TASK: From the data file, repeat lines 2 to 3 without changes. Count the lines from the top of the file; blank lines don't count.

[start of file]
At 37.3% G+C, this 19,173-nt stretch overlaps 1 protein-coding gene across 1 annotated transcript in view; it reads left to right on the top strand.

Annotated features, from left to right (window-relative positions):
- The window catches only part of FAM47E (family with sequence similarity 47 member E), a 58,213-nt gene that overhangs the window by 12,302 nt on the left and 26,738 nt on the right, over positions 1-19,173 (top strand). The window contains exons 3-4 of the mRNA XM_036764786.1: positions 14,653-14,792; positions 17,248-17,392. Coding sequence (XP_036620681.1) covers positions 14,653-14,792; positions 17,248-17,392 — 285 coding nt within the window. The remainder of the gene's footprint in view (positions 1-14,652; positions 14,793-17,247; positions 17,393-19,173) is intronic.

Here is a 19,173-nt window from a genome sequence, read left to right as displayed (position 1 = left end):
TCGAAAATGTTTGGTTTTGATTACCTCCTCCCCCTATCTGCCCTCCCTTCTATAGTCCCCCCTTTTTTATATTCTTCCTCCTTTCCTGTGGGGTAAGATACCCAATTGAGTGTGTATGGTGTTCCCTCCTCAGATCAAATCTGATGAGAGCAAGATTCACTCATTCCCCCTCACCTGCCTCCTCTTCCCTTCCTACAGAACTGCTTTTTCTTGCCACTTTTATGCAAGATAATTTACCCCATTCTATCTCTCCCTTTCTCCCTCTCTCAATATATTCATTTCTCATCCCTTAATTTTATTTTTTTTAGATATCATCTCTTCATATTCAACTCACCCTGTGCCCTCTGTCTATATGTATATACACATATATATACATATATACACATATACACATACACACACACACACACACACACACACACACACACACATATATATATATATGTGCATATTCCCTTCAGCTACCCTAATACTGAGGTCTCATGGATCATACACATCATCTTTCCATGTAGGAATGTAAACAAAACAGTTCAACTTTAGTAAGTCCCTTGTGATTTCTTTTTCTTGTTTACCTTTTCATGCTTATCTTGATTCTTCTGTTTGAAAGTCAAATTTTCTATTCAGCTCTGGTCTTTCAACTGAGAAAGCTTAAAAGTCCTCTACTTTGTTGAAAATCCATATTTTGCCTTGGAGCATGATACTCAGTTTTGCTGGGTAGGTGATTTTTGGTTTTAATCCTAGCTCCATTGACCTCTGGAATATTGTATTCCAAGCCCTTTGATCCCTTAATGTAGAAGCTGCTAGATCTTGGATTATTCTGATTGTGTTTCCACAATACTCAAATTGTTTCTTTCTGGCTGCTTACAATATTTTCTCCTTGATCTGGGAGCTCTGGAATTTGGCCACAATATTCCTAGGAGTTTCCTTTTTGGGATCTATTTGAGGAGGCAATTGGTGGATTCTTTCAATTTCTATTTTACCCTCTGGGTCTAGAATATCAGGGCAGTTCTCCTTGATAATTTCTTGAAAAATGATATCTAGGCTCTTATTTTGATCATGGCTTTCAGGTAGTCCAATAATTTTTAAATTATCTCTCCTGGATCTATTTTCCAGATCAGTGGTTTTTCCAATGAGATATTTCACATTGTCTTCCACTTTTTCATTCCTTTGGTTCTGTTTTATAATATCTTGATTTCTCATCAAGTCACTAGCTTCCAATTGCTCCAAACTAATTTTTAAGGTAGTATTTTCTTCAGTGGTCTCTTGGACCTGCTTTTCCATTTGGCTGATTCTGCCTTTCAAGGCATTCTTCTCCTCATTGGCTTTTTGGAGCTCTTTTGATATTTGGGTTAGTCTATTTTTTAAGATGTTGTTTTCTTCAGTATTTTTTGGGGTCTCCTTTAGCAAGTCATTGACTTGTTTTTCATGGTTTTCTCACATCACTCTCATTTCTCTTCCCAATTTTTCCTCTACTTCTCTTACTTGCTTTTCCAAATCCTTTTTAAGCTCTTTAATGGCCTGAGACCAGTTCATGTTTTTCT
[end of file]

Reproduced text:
Annotated features, from left to right (window-relative positions):
- The window catches only part of FAM47E (family with sequence similarity 47 member E), a 58,213-nt gene that overhangs the window by 12,302 nt on the left and 26,738 nt on the right, over positions 1-19,173 (top strand). The window contains exons 3-4 of the mRNA XM_036764786.1: positions 14,653-14,792; positions 17,248-17,392. Coding sequence (XP_036620681.1) covers positions 14,653-14,792; positions 17,248-17,392 — 285 coding nt within the window. The remainder of the gene's footprint in view (positions 1-14,652; positions 14,793-17,247; positions 17,393-19,173) is intronic.